Polish Round Table Agreement

Original table displayed at the Presidential Palace in Warsaw

The Polish Round Table Talks took place in Warsaw, Poland from 6 February to 5 April 1989.

- Polish Round Table Agreement

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Wojciech Jaruzelski

Polish military officer, politician and de facto leader of the Polish People's Republic from 1981 until 1989.

Jaruzelski in 1981
Jaruzelski in 1968
Jaruzelski (right) with Fidel Castro (left) in Poland, May 1972
Jaruzelski in a television studio, preparing to announce the imposition of martial law, 1981
Jaruzelski meeting with Yuri Andropov in Moscow, 1982
Jaruzelski (second from right) with other communist leaders and members of the Warsaw Pact, Berlin, 1987
Jaruzelski with Nicolae Ceaușescu
Jaruzelski in 2006
Jaruzelski's grave at Powązki Military Cemetery in Warsaw

During the revolutions of 1989 in Central and Eastern Europe, Jaruzelski supported the change of government for the benefit of the country and resigned after the Polish Round Table Agreement, which led to multi-party elections in Poland.

Polish United Workers' Party

The communist party which ruled the Polish People's Republic as a one-party state from 1948 to 1989.

Statute of the Polish United Workers' Party, 1956 edition
Władysław Gomułka, at the height of his popularity, on 24 October 1956, addressing hundreds of thousands of people in Warsaw, asked for an end to demonstrations and a return to work. "United with the working class and the nation", he concluded, "the Party will lead Poland along a new way of socialism".
First Secretary of PZPR Edward Gierek (left) with Speaker of the House of Representatives Carl Albert (right), Washington D.C., 1974
PZPR's newspaper "Trybuna Ludu" issue 13 December 1981 reports martial law in Poland.
Dom Partii building in Warsaw, former headquarters of PZPR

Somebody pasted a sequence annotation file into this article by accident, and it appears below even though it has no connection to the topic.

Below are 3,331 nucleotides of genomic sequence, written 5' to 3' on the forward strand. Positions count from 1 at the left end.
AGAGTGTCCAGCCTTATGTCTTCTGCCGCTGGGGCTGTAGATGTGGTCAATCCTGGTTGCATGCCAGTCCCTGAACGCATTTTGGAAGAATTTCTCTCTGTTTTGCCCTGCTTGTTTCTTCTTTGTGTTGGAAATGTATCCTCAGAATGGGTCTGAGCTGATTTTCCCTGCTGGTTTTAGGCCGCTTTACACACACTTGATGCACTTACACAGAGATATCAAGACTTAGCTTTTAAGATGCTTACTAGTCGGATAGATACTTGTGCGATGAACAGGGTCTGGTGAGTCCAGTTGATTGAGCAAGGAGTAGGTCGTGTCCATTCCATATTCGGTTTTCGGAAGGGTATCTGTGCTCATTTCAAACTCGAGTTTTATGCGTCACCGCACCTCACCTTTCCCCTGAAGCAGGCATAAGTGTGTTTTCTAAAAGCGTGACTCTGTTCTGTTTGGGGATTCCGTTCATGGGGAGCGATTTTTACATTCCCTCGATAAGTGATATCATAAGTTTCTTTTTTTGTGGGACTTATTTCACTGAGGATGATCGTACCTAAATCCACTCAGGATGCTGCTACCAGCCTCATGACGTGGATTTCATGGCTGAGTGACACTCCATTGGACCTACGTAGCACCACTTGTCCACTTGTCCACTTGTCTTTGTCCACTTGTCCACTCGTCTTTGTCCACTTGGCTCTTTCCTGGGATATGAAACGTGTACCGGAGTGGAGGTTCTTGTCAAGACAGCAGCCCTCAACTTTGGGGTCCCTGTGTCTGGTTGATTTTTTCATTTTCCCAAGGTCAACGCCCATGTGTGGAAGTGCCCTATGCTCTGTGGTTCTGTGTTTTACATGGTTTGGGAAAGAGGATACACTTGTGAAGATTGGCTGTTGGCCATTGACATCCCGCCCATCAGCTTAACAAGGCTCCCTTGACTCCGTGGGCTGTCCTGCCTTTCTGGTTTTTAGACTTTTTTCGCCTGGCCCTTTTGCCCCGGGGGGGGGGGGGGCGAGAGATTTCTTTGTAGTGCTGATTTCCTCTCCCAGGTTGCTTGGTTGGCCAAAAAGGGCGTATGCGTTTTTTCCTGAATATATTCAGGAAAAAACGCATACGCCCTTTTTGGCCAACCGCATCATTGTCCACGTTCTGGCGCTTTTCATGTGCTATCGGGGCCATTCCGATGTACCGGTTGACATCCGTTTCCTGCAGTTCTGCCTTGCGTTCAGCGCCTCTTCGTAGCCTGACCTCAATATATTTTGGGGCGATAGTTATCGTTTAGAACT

With communist rule being relaxed in neighbouring countries, the PZPR systematically lost support and was forced to negotiate with the opposition and adhere to the Polish Round Table Agreement, which permitted free democratic elections.

Czesław Kiszczak

Polish general, communist-era interior minister (1981–1990) and prime minister (1989).

Kiszczak - SED chief Erich Honecker meeting 1988
General Kiszczak's grave (November 2015)

But eight years later he presided over the country's transition to democracy as its last communist prime minister and a co-chairman of the Round Table conference, in which officials of the ruling Polish United Workers' Party faced the democratic opposition leaders.

Solidarity (Polish trade union)

Polish trade union founded in August 1980 at the Lenin Shipyard in Gdańsk, Poland.

Solidarity logo
30th anniversary mural depicting the murdered priest Jerzy Popiełuszko who publicly supported Solidarity during the 1980s
The logo of Solidarność painted on an overturned Soviet era T-55 in Prague in 1990
Students in Scotland collect signatures for a petition in support of Solidarity in 1981
Solidarity, ETUC Demonstration—Budapest 2011

The 1989 round table talks between the government and the Solidarity-led opposition produced agreement for the 1989 legislative elections, the country's first pluralistic election since 1947.

Lech Wałęsa